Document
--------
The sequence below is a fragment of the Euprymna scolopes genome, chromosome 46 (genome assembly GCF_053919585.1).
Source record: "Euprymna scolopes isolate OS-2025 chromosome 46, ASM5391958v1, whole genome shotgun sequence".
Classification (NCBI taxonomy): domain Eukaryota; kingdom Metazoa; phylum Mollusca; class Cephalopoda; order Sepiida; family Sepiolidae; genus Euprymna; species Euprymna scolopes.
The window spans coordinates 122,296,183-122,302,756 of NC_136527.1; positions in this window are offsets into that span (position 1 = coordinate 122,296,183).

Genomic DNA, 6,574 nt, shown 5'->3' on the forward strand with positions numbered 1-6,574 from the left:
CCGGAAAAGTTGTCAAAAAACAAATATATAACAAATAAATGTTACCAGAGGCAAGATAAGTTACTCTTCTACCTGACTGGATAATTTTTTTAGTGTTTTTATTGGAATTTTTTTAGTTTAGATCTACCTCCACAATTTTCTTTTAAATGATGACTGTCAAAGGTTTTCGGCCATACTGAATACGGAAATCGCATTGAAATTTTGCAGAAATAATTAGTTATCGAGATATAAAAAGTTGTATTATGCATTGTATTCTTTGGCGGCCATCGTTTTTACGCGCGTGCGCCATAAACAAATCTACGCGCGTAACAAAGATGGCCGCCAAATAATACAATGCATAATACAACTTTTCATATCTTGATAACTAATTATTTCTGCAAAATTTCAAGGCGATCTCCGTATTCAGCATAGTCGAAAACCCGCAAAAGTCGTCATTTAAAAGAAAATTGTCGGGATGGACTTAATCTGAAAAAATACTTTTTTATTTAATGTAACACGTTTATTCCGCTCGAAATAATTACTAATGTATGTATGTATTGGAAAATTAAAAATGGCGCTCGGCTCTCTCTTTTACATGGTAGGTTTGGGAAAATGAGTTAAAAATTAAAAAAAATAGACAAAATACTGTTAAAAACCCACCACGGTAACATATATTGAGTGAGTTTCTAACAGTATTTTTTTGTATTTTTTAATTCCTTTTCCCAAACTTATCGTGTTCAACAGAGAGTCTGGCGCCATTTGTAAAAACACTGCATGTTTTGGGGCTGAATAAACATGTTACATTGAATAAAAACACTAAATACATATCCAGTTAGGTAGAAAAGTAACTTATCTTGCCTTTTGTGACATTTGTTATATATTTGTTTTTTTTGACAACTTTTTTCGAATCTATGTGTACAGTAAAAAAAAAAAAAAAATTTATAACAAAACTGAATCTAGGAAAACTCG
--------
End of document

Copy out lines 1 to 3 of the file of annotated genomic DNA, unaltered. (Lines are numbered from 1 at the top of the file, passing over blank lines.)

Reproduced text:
The sequence below is a fragment of the Euprymna scolopes genome, chromosome 46 (genome assembly GCF_053919585.1).
Source record: "Euprymna scolopes isolate OS-2025 chromosome 46, ASM5391958v1, whole genome shotgun sequence".
Classification (NCBI taxonomy): domain Eukaryota; kingdom Metazoa; phylum Mollusca; class Cephalopoda; order Sepiida; family Sepiolidae; genus Euprymna; species Euprymna scolopes.